Brittany Schussler blasted for Vladimir Putin pic

Canadian speed skater Brittany Schussler tweeted out this photo Friday.

Canadian speed skater Brittany Schussler tweeted out this photo Friday.

STEVE BUFFERY, QMI AGENCY

, Last Updated: 12:18 PM ET

SOCHI, RUSSIA - The Canadian women's long-track speed skating team took a beating in more ways than one this weekend.

In the ladies' 1,500-metre final, the top Canadian was Kali Christ of Regina, who finished way back in 16th (1:58.63). Defending Olympic 1,000m champion Christine Nesbitt continued her string of disappointing performances, finishing one spot behind Christ (1:58.67).

But that pain was child's play compared to backlash unleashed online toward Brittany Schussler, who finished in 26th (2:00.65) amid a barrage of criticism over a picture she posted to Twitter of herself with controversial Russian President Vladimir Putin.

The strongman toured Canada's facilities in Sochi on Valentine's Day and thorny questions have been raised over the oddly warm reception he was given by Canadian officials and athletes. Schussler appeared to take the brunt of the public backlash.

She published the picture to Twitter with the caption: "I should have asked him to be my valentine!"

Because many of Putin's policies are reviled in the West, the tweet sparked an angry backlash. Schussler deleted it, but also clarified she was trying to be funny.

"I see you put up my tweet (picture with) Putin," she tweeted to one news organization that published the picture. "To be clear, I was joking (and) in no way want to be misconstrued as supporting his values."

Unfortunately for Schussler, that's exactly what's happened.

Self-styled journalist Andrea Houston wrote: "A joke? It's not a joke for gay youth literally being tortured as a result of Putin's horrendous laws" that discriminate against homosexuals.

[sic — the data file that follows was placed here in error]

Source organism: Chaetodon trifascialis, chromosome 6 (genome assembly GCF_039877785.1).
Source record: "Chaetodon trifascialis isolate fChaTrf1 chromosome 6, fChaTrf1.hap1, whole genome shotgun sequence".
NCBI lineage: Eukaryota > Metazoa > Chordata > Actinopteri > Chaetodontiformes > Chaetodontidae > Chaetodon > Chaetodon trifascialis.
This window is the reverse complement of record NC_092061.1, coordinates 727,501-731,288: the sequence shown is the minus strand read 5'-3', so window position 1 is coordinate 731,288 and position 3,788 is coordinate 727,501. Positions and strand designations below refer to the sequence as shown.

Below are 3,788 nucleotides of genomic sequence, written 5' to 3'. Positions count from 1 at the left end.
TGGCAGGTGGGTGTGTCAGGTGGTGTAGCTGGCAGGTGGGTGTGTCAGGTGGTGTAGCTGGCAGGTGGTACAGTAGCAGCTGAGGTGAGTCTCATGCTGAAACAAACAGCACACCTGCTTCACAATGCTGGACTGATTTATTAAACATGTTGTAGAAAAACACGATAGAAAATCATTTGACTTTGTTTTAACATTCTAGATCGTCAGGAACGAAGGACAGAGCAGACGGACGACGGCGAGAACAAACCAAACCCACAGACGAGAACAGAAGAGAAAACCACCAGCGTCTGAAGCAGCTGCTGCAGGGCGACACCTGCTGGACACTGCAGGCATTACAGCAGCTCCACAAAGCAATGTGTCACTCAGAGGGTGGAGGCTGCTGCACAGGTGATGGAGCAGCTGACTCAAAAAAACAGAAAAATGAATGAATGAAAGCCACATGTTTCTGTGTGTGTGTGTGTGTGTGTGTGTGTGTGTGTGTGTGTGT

Another person tweeted: "So sad that you chose to condone hate with Putin selfie. Every moment is a choice, please choose better."

Meanwhile, Nesbitt directed a stream of criticism at herself over her performance.

"Sh---y. Pretty sh---y," she said, when asked about her race. "I don't know what to say, really.

"I thought my skating was getting better every day," she added. "I just didn't have any speed at the start of the race today, for me anyway. I just don't have the ability to hold on as well as I have in the past in the second half of the race."

The Dutch swept the medals and actually filled the top four spots. The gold was won by Jorien ter Mors (1:53.51), followed by teammates Ireen Wust (1:54.09) and Lotte van Beek (1:54.54).

Nesbitt thought she was in for a better showing at these Games, even though she had been battling injuries as well as being diagnosed with coeliac disease last year, a condition reducing the body's ability to absorb nutrients from food, often leading to vitamin deficiencies.

"I think I'm really strong and I've worked hard," she said. "I'm very dedicated to my sport, so it's very frustrating when something like an injury is out of your control. Two or three months ago, I wasn't sure if I'd be able to qualify, so I am happy to be here. But, of course, I know what my potential is and I know I can stand on the podium."

Nesbitt had already competed in the 500m and 1,000m events in Sochi, finishing 12th in the 500 and ninth in the 1,000m ­-- the distance she won in Vancouver four years ago. She is the world record holder in the 1,500 (1:51.79).

Nesbitt is an eight-time world champion and world record holder. Her best performance on the World Cup circuit this season was a second in the team pursuit, seventh in the 1,500 and 10th in the 1,000.

steve.buffery@sunmedia.ca

twitter @beezersun

 

 


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